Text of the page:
It’s a wonderful question that has a simple and revealing explanation. We root for these bad guys because they’re really good.
When talking about bad heroes, what we often do is:
1. Take them out of their context.
2. Focus on one or two negative traits, not the person as a whole.
3. Abstract them and miss what’s happening in real time as we process the story. We only have so much working memory and usually can only think about what’s being presented versus what we think about when we’re out of the story. What’s being presented in the story is mostly the threats to these heroes, not the consequences of their evil deeds. And if the consequences are show, it’s always modified by context (#1 and #2 above).
4. Confuse fascination with rooting.
When we actually look at what’s happening with the hero in the context of the story, what we find is that rooting is still based on moral judgments of who is good/right and who is not. We root for people we think are in the right (given their context) or are getting, undeservedly, the short end of the stick; we root against people who we think are in the wrong.
Here are some examples.
Thief. This one’s easy, I grant it. But it’s illustrative. I never once didn’t root for the boy. But I also never saw him as a true bad boy. He was nice. He shared the bread he stole with kids less fortunate. The guards were mean brutes. Jaffar was wicked and threatened the sultan and Jasmine who were good and innocent. was in a situation that provided some leeway for his behavior (alone, penniless).
1. Context. He’s fighting a much greater evil, someone we are rooting against.
2. Whole Person. He is a thief, but he’s also kind. Given his whole person, he falls on the side of good.
3. Processing. As we process the story we’re never shown awful consequnces of his theiving. Mostly just the good and courageous things he does. And the threats to his welfare.
THE ITALIAN JOB
1. Context. The movie starts with a heist and then a betrayal and murders by a traitor. Yes they’re theives, but we wittness a greater evil. The people they fight against are worse than they are.
2. Whole person. Except for the thieving, he’s a likeable guy.
3. Processing. We see few negative consequences of their actions to others, but we are constantly being presented with threats to them by guys who are committing greater crimes.
4. Fascination. I was incredibly interested in the scam–the plans, tech, everything.
Mob Hit Man
1. Context. He’s protecting a girl from other hit men. He’s fighting a bigger evil. He’s also taken advantage of by his boss.
2. Whole Person. He’s a hitman, but more time is spent on his kindness.
3. Processing. We see very little of the effect his hits have on others. Instead we are presented with threats to the girl and him.
1. Context. He’s stopping guys who are doing terrible things.
3. Processing. We don’t focus on negative consequences of his vigilantism, but the threats from these really bad guys.
From IMDB “Roy’s private life, however, is not so successful. An obsessive-compulsive agoraphobe with no personal relationships to call his own, Roy is barely hanging on to his wits, and when his idiosyncrasies begin to threaten his criminal productivity he’s forced to seek the help of a psychoanalyst just to keep him in working order. While Roy is looking for a quick fix, his therapy begets more than he bargained for: the revelation that he has a teenage daughter–a child whose existence he suspected but never dared confirm. What’s more troubling, 14-year-old Angela wants to meet the father she never knew. At first, Angela’s appearance disrupts her neurotic father’s carefully ordered routine. Soon, however, with his own unique spin on parenthood, Roy begins to enjoy a relationship he never dreamed of having with his daughter.”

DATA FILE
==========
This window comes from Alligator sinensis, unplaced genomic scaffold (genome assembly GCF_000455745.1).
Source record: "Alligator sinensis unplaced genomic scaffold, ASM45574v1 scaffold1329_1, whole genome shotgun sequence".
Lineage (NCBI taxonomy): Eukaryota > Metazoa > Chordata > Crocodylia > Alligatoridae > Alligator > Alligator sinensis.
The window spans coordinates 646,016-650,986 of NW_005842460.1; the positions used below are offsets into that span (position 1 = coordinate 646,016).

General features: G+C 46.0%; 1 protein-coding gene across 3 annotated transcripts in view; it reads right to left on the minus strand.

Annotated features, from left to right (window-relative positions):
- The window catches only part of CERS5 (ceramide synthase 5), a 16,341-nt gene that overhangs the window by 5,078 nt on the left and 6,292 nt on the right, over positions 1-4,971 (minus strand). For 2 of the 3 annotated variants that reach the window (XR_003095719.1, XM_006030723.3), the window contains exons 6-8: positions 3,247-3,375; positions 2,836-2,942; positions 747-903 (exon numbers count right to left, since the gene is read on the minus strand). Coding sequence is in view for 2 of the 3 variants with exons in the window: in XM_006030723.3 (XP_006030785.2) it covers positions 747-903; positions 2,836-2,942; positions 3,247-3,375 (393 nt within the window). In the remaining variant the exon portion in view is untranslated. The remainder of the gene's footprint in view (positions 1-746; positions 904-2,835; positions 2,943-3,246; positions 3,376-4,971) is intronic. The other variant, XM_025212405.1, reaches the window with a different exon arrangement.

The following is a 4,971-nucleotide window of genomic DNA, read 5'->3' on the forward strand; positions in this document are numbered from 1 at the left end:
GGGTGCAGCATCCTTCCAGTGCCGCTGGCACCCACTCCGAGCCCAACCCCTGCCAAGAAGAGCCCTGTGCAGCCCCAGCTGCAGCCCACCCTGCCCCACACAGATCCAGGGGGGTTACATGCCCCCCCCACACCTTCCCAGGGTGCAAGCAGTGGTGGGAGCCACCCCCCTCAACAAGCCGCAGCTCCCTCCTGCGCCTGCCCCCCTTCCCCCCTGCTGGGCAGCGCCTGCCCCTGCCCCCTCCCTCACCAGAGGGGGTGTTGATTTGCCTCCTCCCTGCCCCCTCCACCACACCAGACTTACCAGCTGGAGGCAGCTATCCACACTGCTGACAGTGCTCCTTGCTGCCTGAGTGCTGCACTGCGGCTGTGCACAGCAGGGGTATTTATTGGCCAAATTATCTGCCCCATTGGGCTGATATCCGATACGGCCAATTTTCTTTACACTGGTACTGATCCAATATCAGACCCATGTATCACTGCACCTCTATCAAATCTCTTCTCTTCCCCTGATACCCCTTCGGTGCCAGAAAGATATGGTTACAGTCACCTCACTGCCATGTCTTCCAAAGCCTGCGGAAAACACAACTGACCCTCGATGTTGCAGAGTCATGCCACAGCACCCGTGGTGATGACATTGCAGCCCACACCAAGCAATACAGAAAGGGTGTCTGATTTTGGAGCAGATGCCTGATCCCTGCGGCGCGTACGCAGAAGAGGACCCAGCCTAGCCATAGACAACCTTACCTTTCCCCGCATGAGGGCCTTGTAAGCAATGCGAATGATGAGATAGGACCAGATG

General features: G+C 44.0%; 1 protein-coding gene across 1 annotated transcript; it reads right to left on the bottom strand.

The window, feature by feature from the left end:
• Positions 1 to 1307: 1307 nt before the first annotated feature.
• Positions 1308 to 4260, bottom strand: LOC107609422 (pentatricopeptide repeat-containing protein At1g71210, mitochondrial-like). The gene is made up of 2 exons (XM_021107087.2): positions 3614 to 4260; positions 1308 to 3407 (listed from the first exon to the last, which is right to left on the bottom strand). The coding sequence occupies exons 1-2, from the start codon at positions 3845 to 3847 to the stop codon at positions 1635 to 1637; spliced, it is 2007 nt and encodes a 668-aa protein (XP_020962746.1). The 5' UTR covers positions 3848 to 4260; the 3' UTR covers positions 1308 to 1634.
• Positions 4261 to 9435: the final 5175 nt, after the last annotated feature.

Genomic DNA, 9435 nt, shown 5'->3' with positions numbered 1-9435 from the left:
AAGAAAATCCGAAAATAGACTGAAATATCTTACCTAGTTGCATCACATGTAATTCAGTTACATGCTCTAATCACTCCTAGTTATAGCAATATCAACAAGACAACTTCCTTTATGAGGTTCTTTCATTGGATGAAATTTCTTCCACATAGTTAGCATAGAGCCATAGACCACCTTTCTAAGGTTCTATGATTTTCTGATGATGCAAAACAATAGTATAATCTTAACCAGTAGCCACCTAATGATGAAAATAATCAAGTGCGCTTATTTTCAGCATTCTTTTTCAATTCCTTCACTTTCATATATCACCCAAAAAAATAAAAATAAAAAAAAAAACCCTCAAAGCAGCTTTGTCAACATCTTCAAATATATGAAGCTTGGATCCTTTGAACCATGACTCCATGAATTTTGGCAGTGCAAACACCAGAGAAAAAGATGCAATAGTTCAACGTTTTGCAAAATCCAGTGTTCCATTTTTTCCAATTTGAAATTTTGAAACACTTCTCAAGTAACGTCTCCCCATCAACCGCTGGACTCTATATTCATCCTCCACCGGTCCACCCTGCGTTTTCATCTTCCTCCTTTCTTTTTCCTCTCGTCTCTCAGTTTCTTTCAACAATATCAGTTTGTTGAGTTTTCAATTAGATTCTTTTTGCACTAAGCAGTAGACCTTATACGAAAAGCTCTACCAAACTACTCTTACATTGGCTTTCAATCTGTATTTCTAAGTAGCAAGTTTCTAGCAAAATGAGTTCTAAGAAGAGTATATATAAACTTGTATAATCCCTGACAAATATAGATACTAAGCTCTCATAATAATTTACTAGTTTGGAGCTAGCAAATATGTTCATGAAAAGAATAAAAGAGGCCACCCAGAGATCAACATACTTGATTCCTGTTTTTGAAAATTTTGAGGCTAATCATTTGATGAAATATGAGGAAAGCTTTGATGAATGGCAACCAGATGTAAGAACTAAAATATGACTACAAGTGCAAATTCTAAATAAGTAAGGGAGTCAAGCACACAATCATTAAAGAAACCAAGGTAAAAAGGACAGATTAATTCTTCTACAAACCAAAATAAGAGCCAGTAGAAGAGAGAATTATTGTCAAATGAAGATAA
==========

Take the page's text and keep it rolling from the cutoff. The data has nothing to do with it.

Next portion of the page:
1. Context. Much of the time is spent his on his loneliness and issues with his estranged daughter.
2. Whole person. He steals, but we never see huge suffering from it. We see all the other issues he deals and have sympathy for him.
3. Processing. We’re focused on the threats to him, not the consequences of his one negative trait.
4. Fascination. I was fascinated by the scam and this pulled me along through the first.
What happened in all these stories as I experienced them was that the story carefully managed my view of the hero. He was always on the better side of the antagonists. He was always more good than bad, even if only by a little. And the story focused my attention most of the time on the bad/threats/consequences flowing from the antagonists, not the bad from the hero’s deeds.
What this shows is that you could write a story about a villain and make him the hero. In some instances it might be exceedingly difficult. For example, I think Hitler would be a hard sell as a hero, someone we’d root for. But the Neo-Nazis prove it’s not too hard a sell for some people.
I don’t think recognizing the fact that we can make “bad” people sympathetic means authors are “simply being clever” or “pushing buttons.” After all, to write well you must believe and care about what you’re writing about. YOU have to believe it. Nor do I think it undercuts the notion that we root for people based on a moral stance. It just recognizes the fact that moral judgments, in fact, the vast majority of appraisals of situations, happen quickly with the facts at hand, which are the ones in our working memories. The ones the authors are controlling.